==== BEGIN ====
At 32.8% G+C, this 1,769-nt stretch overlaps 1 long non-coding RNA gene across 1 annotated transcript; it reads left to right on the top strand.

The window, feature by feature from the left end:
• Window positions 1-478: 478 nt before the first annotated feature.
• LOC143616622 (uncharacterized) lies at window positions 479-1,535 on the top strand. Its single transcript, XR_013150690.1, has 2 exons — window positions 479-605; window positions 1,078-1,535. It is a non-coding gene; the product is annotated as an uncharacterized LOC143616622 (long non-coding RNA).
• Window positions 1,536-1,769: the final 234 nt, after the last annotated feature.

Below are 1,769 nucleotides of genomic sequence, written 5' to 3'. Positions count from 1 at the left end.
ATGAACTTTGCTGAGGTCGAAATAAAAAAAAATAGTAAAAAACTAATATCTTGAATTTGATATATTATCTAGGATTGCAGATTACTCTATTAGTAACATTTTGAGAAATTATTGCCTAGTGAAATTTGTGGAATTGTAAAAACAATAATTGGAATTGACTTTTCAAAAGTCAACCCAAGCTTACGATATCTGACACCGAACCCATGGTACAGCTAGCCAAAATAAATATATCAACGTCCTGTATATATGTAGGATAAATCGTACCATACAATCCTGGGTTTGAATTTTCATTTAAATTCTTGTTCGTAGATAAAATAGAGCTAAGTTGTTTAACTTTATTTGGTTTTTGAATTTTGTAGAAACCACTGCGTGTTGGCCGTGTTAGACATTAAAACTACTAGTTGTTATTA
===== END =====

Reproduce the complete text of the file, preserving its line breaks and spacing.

At 32.8% G+C, this 1,769-nt stretch overlaps 1 long non-coding RNA gene across 1 annotated transcript; it reads left to right on the top strand.

The window, feature by feature from the left end:
• Window positions 1-478: 478 nt before the first annotated feature.
• LOC143616622 (uncharacterized) lies at window positions 479-1,535 on the top strand. Its single transcript, XR_013150690.1, has 2 exons — window positions 479-605; window positions 1,078-1,535. It is a non-coding gene; the product is annotated as an uncharacterized LOC143616622 (long non-coding RNA).
• Window positions 1,536-1,769: the final 234 nt, after the last annotated feature.

Below are 1,769 nucleotides of genomic sequence, written 5' to 3'. Positions count from 1 at the left end.
ATGAACTTTGCTGAGGTCGAAATAAAAAAAAATAGTAAAAAACTAATATCTTGAATTTGATATATTATCTAGGATTGCAGATTACTCTATTAGTAACATTTTGAGAAATTATTGCCTAGTGAAATTTGTGGAATTGTAAAAACAATAATTGGAATTGACTTTTCAAAAGTCAACCCAAGCTTACGATATCTGACACCGAACCCATGGTACAGCTAGCCAAAATAAATATATCAACGTCCTGTATATATGTAGGATAAATCGTACCATACAATCCTGGGTTTGAATTTTCATTTAAATTCTTGTTCGTAGATAAAATAGAGCTAAGTTGTTTAACTTTATTTGGTTTTTGAATTTTGTAGAAACCACTGCGTGTTGGCCGTGTTAGACATTAAAACTACTAGTTGTTATTA